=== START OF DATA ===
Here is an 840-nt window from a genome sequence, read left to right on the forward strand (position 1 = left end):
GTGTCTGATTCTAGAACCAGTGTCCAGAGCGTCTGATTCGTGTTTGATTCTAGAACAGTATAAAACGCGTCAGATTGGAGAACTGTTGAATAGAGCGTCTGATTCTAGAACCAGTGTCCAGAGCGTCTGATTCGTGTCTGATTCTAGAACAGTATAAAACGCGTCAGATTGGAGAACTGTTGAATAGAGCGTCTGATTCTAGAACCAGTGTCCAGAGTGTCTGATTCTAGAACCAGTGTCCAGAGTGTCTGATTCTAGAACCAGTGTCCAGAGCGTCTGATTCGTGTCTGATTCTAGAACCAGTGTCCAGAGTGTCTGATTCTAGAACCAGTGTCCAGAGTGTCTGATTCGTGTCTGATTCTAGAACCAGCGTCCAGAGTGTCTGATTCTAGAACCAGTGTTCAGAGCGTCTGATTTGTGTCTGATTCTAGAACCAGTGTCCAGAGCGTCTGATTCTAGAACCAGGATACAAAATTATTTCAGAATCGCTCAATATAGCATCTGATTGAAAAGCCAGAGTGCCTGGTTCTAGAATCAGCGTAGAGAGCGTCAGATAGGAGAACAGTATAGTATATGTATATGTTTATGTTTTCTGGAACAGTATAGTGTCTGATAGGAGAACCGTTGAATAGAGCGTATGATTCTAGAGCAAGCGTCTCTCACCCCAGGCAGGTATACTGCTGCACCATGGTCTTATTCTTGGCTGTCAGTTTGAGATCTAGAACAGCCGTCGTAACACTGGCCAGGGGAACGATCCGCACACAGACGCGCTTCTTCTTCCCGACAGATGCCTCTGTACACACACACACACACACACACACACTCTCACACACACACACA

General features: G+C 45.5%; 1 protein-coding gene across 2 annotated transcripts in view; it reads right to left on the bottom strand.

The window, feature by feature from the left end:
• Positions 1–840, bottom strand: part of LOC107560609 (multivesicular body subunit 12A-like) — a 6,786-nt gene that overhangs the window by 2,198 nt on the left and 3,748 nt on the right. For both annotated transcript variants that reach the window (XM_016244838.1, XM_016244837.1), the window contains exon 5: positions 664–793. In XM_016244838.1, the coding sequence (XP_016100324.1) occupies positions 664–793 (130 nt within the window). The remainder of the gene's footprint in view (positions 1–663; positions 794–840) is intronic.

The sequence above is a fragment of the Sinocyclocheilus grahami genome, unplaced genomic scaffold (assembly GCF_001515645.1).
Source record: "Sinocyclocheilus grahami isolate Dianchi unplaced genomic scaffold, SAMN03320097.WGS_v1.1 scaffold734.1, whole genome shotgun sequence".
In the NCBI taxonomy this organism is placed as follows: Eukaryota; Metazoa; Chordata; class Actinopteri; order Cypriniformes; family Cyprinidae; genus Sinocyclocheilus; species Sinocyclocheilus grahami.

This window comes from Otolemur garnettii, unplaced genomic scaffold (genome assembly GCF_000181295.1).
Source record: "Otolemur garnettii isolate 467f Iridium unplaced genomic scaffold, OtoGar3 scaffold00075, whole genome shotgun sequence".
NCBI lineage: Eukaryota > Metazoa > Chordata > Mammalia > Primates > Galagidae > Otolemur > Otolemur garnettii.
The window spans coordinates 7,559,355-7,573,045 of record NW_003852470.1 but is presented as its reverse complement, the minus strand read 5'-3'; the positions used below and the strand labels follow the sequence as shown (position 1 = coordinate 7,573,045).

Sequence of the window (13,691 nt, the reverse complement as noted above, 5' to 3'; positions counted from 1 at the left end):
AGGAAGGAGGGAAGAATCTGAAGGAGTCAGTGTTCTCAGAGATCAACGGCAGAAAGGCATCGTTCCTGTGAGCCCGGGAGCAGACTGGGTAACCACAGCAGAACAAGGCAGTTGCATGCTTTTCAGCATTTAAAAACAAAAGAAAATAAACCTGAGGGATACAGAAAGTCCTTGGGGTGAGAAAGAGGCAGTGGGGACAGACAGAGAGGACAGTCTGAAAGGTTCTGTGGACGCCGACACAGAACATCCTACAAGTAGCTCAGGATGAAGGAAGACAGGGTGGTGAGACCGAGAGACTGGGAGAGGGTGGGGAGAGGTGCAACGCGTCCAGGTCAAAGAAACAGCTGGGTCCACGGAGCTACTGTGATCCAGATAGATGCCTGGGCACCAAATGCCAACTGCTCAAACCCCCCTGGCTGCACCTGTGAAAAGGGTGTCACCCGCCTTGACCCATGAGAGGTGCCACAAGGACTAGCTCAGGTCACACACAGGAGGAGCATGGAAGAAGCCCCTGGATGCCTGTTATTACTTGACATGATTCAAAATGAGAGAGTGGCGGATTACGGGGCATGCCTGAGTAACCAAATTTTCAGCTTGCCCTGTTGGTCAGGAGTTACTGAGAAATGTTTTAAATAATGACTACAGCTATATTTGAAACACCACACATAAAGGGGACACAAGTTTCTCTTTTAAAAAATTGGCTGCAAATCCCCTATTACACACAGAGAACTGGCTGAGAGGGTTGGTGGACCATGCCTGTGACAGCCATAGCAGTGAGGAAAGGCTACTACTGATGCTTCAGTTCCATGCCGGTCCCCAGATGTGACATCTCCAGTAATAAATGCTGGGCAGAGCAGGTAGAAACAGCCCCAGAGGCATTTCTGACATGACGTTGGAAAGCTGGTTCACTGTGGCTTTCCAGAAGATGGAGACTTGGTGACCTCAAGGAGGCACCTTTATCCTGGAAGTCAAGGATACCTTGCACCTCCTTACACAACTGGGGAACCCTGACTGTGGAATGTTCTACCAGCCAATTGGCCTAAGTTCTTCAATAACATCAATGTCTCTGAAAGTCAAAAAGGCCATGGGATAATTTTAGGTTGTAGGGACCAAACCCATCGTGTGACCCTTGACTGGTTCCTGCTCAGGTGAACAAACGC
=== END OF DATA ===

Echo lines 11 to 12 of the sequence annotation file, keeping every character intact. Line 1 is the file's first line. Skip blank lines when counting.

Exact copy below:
NCBI lineage: Eukaryota > Metazoa > Chordata > Mammalia > Primates > Galagidae > Otolemur > Otolemur garnettii.
The window spans coordinates 7,559,355-7,573,045 of record NW_003852470.1 but is presented as its reverse complement, the minus strand read 5'-3'; the positions used below and the strand labels follow the sequence as shown (position 1 = coordinate 7,573,045).